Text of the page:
Keeping late-flowering plants in sheltered areas attracts “cool weather hummingbirds.” It is always a good rule to maintain a clean hummingbird feeder whenever you leave it outside. Weekly cleanings are recommended.  A good mixture of sugar-water is ratio 4 parts water to 1 part sugar. No additives or dyes are ever needed. If temperatures drop below freezing, bring the feeders in overnight. The hummingbirds look for food in the cold early morning hours to help fuel up for the day.

Juvenile Calliope Hummingbird feeding on a flower, by Wayne Laubscher

Juvenile Calliope Hummingbird feeding on a flower, by Wayne Laubscher

For more information about the hummingbird vagrancy phenomenon and flowering plant suggestions please see a previously posted story on eBird: https://ebird.org/content/ebird/news/west_hum_east/

From that news story, here is some relevant advise: “Various types of Salvia (Sage) are the perennial favorite late-blooming flower for hummingbirds, and may last into November in the Northeast. Particular favorites are the red-flowering Salvia spendens and Pineapple Sage Salvia elegans. Late fall hummingbirds have also been observed visiting Lobelias, Bee balm Monarda didyma, and jewelweed. Also Salvia leucantha (striking white flowers protruding from velvety purple calyces) known as Velvet Sage or Mexican Bush Sage, and Salvia guaranitica (blue) Anise Sage (Black and Blue is a favored variety) are excellent and may bloom until the first frost or beyond. Native trumpet honeysuckle Lonicera sempervirens is another good late blooming hummingbird plant. Trellised in a protected spot, this may remain blooming and re-bloom in late autumn and winter warm spells. Blue-black Sage Salvia guaranitica is harder to find, but may bloom from May until the first frost. Turtlehead, both the wild white and the cultivated pink, bloom well into September and later even as far north as Maine.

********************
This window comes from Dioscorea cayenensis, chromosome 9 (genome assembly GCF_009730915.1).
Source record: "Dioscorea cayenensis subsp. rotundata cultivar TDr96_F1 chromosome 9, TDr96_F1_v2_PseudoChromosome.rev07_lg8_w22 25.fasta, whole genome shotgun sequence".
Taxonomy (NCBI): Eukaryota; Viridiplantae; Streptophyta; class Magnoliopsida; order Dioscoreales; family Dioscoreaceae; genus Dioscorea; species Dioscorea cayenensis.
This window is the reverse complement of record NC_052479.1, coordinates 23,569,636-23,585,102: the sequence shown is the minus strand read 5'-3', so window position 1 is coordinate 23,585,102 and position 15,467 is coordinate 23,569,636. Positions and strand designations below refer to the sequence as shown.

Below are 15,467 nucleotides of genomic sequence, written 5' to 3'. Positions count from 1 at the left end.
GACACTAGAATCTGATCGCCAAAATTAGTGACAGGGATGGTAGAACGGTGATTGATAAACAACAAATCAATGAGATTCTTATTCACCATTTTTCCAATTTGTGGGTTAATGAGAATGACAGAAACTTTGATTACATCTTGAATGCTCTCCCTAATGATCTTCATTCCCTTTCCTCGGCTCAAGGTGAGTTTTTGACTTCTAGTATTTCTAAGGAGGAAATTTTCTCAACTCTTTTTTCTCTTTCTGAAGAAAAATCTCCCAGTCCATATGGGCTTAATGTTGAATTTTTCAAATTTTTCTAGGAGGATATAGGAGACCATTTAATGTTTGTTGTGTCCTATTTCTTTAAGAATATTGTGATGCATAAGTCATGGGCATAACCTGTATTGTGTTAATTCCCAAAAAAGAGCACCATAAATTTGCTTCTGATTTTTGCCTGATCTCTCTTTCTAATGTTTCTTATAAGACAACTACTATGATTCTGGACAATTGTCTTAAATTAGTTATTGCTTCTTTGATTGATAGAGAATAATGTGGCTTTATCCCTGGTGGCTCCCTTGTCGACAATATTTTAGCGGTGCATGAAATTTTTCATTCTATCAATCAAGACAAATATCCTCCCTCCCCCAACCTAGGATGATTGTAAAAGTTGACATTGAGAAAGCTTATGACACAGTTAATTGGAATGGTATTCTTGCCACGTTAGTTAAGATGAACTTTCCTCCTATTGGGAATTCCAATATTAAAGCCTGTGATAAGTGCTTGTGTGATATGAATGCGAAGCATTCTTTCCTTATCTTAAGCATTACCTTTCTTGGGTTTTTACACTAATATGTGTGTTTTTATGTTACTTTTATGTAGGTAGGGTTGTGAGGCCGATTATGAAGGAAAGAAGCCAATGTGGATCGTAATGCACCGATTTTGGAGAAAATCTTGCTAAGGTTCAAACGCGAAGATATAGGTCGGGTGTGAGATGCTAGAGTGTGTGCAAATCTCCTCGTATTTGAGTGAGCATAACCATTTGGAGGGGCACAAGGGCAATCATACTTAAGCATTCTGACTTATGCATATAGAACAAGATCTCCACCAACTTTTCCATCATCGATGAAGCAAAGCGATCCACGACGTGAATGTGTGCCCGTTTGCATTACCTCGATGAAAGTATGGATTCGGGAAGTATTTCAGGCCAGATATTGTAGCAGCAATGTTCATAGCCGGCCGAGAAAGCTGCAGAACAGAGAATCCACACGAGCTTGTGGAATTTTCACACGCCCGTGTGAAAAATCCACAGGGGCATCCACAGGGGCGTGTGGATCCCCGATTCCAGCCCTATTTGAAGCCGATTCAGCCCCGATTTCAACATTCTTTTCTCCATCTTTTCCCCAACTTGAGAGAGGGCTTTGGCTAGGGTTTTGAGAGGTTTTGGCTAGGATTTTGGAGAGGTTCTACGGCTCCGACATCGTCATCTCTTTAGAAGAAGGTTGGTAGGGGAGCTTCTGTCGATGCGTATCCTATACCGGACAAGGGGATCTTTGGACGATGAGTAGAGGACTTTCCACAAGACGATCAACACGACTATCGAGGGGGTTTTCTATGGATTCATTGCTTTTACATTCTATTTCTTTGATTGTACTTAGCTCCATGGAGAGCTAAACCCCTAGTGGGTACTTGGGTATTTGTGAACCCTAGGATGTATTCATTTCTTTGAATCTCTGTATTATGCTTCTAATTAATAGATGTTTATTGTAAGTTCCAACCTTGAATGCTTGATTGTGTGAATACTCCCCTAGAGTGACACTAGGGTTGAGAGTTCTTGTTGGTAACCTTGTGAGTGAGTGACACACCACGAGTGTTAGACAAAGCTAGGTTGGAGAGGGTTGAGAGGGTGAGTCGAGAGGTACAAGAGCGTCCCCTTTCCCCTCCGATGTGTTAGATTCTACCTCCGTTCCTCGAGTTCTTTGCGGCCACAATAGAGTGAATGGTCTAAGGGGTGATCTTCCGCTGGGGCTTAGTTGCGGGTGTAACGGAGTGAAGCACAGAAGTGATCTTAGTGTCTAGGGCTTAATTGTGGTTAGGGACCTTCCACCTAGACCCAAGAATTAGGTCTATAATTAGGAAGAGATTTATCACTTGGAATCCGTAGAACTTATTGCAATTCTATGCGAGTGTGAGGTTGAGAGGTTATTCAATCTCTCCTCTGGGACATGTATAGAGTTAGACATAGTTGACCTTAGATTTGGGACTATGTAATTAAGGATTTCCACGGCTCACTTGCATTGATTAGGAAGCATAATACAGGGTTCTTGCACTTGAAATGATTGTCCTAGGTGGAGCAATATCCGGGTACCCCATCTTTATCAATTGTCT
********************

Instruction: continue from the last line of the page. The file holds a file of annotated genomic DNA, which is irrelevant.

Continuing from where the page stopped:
* It has been suggested that hanging lots of red Christmas ribbon, red surveyor’s tape, and other red items around the yards may help to be sure that hummingbirds do not pass you by. Some believe the hummingbirds fly down pathways (like roads) and have trails of red leading from the road up to their house. It also might be a good idea to plant other late blooming flowers (like petunias and mums) even though they do not provide nectar for hummingbirds.”

Adult male Rufous Hummingbird, by Wayne Laubscher

Adult male Rufous Hummingbird, by Wayne Laubscher

Because they live in high elevation or northerly habitats, Rufous, Allen’s, Anna’s, and Calliope hummingbirds are extremely tolerant of cold weather and possess an ability to drop into a deep, hibernation-like state of torpor at night to save energy.  They also can put on extra fat reserves.  Ruby-throats lack these abilities. While they do feed on sugar water at hummingbird feeders, much of their food in fall and winter comes from insects like midges, which are active even in cold conditions.

These hummingbirds do survive cold conditions. An adult female Rufous banded in Centre County in November of 2012 seems to now hold the low temperature tolerance record for the species.  It was seen feeding at a heated feeder on January 7, 2013 when the ambient temperature was -9 degrees Fahrenheit and the wind chill was estimated at -30 to -35 F.!

Juvenile male Rufous Hummingbird, by Wayne Laubscher

Juvenile male Rufous Hummingbird, by Wayne Laubscher